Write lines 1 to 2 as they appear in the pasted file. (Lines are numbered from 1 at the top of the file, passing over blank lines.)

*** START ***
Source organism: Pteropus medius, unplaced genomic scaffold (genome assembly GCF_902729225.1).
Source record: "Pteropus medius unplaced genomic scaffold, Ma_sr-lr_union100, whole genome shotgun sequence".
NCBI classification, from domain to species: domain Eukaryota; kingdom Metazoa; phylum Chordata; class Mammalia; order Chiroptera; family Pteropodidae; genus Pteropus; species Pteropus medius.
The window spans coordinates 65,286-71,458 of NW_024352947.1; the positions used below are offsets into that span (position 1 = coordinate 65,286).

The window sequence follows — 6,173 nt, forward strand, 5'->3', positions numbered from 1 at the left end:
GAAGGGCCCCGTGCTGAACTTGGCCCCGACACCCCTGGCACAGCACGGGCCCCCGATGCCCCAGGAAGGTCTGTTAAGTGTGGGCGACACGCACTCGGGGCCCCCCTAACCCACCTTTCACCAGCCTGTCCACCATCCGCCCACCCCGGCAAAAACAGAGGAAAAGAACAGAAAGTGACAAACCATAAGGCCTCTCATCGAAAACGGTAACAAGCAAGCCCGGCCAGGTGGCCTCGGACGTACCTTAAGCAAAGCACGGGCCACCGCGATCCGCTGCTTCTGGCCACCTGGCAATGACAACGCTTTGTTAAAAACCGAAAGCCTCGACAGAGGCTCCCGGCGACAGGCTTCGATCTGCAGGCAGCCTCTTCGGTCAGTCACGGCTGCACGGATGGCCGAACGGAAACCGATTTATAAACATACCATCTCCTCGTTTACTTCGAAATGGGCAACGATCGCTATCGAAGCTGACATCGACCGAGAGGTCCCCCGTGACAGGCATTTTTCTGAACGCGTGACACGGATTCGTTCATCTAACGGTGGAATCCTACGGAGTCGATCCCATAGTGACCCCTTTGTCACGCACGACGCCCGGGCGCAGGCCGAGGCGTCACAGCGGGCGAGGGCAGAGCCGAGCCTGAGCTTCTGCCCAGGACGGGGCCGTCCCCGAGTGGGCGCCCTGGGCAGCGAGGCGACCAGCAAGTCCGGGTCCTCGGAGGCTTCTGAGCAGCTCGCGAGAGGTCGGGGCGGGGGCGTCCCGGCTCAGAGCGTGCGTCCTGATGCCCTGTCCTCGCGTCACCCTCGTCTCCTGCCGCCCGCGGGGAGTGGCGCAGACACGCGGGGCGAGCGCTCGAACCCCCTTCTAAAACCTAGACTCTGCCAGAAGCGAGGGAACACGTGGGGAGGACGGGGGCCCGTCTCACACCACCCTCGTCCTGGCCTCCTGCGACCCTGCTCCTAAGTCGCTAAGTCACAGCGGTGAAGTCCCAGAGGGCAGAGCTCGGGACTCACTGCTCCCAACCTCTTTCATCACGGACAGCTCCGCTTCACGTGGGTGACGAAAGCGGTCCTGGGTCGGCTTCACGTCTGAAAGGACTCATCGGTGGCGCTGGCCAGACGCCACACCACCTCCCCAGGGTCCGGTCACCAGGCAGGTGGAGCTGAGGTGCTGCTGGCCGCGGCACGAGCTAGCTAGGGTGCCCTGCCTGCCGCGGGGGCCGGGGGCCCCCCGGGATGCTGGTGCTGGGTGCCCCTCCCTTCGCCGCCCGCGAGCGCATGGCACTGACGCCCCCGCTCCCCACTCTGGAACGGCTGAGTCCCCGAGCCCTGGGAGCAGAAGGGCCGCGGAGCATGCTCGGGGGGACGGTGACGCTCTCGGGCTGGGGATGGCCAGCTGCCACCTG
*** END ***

Source organism: Pteropus medius, unplaced genomic scaffold (genome assembly GCF_902729225.1).
Source record: "Pteropus medius unplaced genomic scaffold, Ma_sr-lr_union100, whole genome shotgun sequence".